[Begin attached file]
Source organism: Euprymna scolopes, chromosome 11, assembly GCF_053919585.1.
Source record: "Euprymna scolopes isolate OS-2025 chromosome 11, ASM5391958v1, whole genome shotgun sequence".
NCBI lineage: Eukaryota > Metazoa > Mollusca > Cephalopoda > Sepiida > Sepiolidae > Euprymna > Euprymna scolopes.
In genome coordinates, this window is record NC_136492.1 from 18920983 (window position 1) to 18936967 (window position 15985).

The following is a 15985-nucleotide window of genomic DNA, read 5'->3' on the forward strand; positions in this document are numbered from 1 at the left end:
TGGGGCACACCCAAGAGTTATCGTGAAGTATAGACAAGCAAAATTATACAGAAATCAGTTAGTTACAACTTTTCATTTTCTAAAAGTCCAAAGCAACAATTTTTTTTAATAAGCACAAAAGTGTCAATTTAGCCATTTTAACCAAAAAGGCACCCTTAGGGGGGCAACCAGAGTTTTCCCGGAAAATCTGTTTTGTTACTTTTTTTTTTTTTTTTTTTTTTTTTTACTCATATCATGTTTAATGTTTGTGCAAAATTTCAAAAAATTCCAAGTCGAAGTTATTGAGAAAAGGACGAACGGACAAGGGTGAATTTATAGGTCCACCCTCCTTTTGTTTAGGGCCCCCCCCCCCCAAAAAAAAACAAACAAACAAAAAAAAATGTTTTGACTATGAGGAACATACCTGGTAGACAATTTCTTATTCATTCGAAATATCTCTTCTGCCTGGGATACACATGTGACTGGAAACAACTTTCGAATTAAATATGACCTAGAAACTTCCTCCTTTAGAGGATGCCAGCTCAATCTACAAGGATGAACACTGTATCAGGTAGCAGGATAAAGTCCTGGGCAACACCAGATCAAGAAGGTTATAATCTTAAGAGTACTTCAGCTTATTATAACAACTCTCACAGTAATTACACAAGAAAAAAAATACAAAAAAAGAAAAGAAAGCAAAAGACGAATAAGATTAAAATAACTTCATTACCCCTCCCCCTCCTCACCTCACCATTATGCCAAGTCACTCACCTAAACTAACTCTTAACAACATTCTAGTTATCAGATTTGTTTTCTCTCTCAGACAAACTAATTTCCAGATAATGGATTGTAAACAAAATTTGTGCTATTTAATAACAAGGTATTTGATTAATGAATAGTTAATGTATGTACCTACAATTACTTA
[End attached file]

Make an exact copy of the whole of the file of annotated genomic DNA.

Source organism: Euprymna scolopes, chromosome 11, assembly GCF_053919585.1.
Source record: "Euprymna scolopes isolate OS-2025 chromosome 11, ASM5391958v1, whole genome shotgun sequence".
NCBI lineage: Eukaryota > Metazoa > Mollusca > Cephalopoda > Sepiida > Sepiolidae > Euprymna > Euprymna scolopes.
In genome coordinates, this window is record NC_136492.1 from 18920983 (window position 1) to 18936967 (window position 15985).

The following is a 15985-nucleotide window of genomic DNA, read 5'->3' on the forward strand; positions in this document are numbered from 1 at the left end:
TGGGGCACACCCAAGAGTTATCGTGAAGTATAGACAAGCAAAATTATACAGAAATCAGTTAGTTACAACTTTTCATTTTCTAAAAGTCCAAAGCAACAATTTTTTTTAATAAGCACAAAAGTGTCAATTTAGCCATTTTAACCAAAAAGGCACCCTTAGGGGGGCAACCAGAGTTTTCCCGGAAAATCTGTTTTGTTACTTTTTTTTTTTTTTTTTTTTTTTTTTACTCATATCATGTTTAATGTTTGTGCAAAATTTCAAAAAATTCCAAGTCGAAGTTATTGAGAAAAGGACGAACGGACAAGGGTGAATTTATAGGTCCACCCTCCTTTTGTTTAGGGCCCCCCCCCCCCAAAAAAAAACAAACAAACAAAAAAAAATGTTTTGACTATGAGGAACATACCTGGTAGACAATTTCTTATTCATTCGAAATATCTCTTCTGCCTGGGATACACATGTGACTGGAAACAACTTTCGAATTAAATATGACCTAGAAACTTCCTCCTTTAGAGGATGCCAGCTCAATCTACAAGGATGAACACTGTATCAGGTAGCAGGATAAAGTCCTGGGCAACACCAGATCAAGAAGGTTATAATCTTAAGAGTACTTCAGCTTATTATAACAACTCTCACAGTAATTACACAAGAAAAAAAATACAAAAAAAGAAAAGAAAGCAAAAGACGAATAAGATTAAAATAACTTCATTACCCCTCCCCCTCCTCACCTCACCATTATGCCAAGTCACTCACCTAAACTAACTCTTAACAACATTCTAGTTATCAGATTTGTTTTCTCTCTCAGACAAACTAATTTCCAGATAATGGATTGTAAACAAAATTTGTGCTATTTAATAACAAGGTATTTGATTAATGAATAGTTAATGTATGTACCTACAATTACTTA